An open-ended necklace has no clasp; it is worn by tying the ends together
around the neck. Open-ended necklaces usually have ornaments, like beads
or tassels, at the ends.
An opera-length necklace is a single strand that is from 30 to 35 inches
(60 to 90 cm) long. Opera-length generally refers to a string of pearls
that hangs to the breastbone.
The operculum is part of many shelled animals - it is the calcified, disc-shaped
"trap door" that opens and closes to protect the animal inside
its shell. The operculum from a species of sea snail called the Turban
Shell (Turbo petholatus, found in the South Seas north of Australia) is
eye-like with a natural cabochon shape and is used in jewelry. This jewelry
was popular in Victorian Era Britain. Operculum is also called Pacific
Ora was a costume jewelry company that was originally called Agnini &
Singer; it was founded by Oreste Agnini and Ralph Singer (born Raffaele
Cantaluppi) in Chicago, Illinois in 1921. They supplied the Eisenberg
company with its early buttons, brooches, and dress clips. The tradename
"Ora" was not adopted until the late 40s. Early pieces are unsigned.
Mr. Agnini retired in 1953 and Ralph Singer bought his half of the company.
The Company then became "The Ralph Singer Company" and continued
using the "Ora" trademark, which is a combination of the names
"Oreste" and "Ralph." When Ralph Singer died in 1963,
Raymond Pausback became a partner, running the company, and eventually
buying it. When he retired in 1984, he sold the company to Stanford Smith,
who ran the company until his death. His son, Stanford Smith Jr. then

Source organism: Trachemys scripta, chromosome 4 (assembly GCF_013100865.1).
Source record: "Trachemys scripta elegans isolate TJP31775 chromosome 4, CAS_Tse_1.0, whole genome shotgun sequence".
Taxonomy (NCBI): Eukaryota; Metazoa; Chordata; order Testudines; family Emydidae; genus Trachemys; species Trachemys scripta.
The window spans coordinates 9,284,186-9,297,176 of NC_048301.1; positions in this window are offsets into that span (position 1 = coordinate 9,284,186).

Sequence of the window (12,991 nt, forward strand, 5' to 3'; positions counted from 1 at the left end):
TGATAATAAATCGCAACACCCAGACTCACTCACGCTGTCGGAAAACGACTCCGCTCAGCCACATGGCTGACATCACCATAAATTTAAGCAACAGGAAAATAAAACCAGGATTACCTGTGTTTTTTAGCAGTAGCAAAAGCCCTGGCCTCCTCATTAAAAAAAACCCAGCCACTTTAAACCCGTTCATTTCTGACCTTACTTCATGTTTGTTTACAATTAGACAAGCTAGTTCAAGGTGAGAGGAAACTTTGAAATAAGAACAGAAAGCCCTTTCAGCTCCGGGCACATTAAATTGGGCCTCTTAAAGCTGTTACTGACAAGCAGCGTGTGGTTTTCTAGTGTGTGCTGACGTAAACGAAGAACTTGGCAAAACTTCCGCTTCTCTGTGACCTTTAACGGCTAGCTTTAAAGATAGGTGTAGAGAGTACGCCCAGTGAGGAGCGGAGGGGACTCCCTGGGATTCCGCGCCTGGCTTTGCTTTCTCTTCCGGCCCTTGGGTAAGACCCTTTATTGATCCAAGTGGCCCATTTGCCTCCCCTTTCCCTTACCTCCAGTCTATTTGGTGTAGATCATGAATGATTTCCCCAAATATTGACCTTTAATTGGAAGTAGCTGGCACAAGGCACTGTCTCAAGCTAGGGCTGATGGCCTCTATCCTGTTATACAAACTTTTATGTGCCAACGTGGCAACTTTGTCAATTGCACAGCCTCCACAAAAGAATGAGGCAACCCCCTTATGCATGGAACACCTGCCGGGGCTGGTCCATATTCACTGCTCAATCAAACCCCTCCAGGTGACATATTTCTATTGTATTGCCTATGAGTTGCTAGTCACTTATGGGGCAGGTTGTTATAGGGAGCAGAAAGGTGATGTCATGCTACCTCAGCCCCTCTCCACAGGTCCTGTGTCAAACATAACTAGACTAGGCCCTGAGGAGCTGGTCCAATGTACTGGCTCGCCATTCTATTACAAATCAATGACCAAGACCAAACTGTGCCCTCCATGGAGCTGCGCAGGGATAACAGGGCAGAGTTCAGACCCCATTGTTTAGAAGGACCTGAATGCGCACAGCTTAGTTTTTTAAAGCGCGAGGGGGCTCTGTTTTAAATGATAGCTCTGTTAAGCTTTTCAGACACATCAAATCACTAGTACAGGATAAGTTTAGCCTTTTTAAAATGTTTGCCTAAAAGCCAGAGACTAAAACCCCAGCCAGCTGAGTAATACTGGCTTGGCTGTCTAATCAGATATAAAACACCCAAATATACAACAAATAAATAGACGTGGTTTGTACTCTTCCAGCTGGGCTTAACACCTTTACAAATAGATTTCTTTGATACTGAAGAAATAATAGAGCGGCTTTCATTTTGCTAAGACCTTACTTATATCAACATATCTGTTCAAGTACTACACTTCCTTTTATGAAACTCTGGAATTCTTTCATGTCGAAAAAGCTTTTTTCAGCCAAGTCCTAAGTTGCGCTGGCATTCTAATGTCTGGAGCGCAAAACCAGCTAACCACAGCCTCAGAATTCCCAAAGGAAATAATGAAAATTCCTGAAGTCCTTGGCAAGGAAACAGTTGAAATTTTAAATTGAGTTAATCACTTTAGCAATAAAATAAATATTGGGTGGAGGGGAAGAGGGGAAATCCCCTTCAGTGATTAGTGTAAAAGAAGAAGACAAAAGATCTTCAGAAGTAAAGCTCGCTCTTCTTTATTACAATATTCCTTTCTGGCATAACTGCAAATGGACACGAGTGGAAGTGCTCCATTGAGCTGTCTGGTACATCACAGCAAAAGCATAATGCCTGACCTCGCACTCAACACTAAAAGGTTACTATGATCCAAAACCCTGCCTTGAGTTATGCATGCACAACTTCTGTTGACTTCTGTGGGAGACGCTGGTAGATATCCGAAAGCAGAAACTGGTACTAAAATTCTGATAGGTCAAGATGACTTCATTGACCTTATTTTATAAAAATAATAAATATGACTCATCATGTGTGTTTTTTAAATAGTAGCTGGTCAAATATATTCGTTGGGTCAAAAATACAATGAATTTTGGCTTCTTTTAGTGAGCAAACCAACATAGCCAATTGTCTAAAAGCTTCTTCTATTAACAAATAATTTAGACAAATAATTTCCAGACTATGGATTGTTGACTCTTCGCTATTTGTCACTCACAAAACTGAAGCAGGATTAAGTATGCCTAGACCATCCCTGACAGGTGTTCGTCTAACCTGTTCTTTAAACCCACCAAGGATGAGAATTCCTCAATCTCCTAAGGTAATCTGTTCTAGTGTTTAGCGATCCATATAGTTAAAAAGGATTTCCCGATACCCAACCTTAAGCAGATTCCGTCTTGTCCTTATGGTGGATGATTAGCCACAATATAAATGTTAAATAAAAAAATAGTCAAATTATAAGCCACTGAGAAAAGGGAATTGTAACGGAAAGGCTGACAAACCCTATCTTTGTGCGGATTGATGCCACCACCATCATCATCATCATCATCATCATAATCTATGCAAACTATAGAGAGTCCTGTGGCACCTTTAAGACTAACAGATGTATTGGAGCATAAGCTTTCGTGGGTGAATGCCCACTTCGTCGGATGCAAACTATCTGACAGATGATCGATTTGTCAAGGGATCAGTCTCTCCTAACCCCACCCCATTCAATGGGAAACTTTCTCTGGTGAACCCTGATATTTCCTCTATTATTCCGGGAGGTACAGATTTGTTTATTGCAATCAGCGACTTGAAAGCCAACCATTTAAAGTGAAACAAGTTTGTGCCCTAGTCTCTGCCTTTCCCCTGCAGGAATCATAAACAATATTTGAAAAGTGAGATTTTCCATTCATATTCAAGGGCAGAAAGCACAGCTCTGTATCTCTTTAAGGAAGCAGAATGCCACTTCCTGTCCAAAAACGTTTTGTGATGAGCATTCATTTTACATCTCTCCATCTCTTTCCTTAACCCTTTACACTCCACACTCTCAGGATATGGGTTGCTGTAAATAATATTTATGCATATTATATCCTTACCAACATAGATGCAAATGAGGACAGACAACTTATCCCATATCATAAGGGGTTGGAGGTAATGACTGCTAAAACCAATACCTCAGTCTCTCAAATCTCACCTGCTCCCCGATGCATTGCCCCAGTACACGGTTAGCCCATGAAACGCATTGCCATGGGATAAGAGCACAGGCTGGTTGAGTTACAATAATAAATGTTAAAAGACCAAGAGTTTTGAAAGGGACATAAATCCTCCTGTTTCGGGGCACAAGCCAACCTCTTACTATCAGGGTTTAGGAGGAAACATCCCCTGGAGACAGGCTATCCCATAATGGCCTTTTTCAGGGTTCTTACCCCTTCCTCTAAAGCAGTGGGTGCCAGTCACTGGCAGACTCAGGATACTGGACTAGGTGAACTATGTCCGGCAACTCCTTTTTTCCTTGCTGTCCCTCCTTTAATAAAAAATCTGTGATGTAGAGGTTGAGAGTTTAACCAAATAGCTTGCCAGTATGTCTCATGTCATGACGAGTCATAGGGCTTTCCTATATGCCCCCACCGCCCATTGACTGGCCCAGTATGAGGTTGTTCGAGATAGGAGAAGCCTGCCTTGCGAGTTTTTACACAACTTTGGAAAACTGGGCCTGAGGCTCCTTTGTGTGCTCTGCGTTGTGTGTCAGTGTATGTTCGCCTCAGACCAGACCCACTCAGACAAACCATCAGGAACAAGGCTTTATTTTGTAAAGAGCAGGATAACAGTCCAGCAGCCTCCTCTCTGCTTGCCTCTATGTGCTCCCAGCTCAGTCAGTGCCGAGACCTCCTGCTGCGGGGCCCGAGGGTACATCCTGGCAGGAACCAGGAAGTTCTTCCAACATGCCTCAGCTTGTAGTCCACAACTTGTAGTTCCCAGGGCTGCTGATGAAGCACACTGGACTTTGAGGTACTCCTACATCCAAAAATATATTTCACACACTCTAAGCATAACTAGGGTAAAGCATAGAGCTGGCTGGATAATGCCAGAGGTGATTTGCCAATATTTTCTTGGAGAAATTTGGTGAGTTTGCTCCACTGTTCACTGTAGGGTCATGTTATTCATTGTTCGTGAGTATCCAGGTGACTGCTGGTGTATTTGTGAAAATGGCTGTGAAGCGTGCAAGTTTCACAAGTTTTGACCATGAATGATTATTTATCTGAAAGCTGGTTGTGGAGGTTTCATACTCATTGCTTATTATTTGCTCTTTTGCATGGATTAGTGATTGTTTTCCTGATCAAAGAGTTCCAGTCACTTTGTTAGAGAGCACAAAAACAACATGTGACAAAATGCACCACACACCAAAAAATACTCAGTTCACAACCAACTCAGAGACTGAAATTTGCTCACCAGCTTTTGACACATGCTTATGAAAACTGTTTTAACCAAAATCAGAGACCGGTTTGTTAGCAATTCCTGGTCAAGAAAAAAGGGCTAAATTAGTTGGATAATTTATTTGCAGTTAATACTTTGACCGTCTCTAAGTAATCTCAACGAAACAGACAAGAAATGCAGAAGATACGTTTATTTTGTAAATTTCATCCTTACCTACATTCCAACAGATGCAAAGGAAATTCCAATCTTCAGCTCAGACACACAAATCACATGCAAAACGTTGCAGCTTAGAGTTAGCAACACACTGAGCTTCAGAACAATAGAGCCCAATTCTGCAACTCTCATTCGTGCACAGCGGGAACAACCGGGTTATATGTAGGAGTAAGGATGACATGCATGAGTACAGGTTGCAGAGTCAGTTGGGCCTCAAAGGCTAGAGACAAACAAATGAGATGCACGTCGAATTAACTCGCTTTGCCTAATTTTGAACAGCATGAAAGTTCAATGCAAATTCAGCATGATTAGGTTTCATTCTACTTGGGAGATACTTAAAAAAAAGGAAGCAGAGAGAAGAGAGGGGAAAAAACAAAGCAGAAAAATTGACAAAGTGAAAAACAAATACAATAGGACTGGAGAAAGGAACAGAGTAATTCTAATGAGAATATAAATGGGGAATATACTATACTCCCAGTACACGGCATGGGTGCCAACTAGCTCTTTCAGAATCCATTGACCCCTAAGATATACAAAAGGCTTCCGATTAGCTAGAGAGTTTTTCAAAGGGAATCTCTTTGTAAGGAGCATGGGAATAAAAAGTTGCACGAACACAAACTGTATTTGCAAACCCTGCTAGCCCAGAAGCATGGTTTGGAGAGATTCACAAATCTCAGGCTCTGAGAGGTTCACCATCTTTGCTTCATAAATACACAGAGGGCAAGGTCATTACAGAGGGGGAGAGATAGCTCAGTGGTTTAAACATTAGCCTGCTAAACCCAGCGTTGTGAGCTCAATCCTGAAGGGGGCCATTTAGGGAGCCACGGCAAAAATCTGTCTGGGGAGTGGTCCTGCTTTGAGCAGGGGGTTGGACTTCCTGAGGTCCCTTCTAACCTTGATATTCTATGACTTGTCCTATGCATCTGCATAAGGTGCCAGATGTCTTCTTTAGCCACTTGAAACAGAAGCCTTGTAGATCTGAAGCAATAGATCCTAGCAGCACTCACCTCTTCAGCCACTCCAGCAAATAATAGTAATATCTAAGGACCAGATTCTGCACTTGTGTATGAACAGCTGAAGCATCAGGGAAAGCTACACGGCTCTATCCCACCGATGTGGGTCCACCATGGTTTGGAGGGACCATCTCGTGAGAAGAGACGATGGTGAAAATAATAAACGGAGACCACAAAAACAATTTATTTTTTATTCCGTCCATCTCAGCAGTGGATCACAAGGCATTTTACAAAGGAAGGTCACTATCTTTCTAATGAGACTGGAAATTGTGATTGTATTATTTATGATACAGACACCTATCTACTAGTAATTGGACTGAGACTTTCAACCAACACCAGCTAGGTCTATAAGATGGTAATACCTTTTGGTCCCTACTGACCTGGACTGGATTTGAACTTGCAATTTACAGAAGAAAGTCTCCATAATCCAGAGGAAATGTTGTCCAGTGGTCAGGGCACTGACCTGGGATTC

ran the company. They still manufacture costume jewelry in Chicago, and
still uses the "Ora" trademark. They now sell jewelry online.
The Ora earring above is an old piece that is studded with clear rhinestones.
Ormolu (meaning "ground gold" in French) is an alloy of the
metals copper, tin and zinc that is used to imitate gold. Ormolu can also
be cast bronze or brass that is plated (gilded) with a gold and mercury
amalgam, giving it a gold-like look. Ormolu is used in frames, chandeliers,
candlesticks, and furniture ornamentation. It was very popular in Georgian
and early Victorian design. Ormulu can now also refer to any gold-like
metal used as decoration. Ormolu is also called bronze doré or
An extinct member of the cephalopod class with a long, straight, conical
shell which could grow as long as 60 feet. The interior is divided into
numerous chambers. These invertebrates swam the ocean by using a jet propulsion
type system that expelled water from the chambers thus pushing them forward.
They are related to the modern day squid, cuttlefish, and octopus and
date back 350 million years ago. Fossilized cephalopods are found in the
Sahara Desert, Morocco. Also, see ammonites.
Ouro verde (meaning "green gold" in Portuguese) is a type of
quartz crystal found in Brazil. This transparent stone is always irradiated
(to give it its pale, golden-green color).
Oxidation is a chemical process in which oxygen atoms bond to atoms of
a material (like a metal) and electrons are transferred from the oxided
material to the reduced material. Iron oxidizes when exposed to air and
moisture, forming iron oxide (rust). Silver oxidizes (tarnishes, turing
the surface black) when it is exposed to hydrogen sulfide in the air (forming
Ag2S, silver sulfide).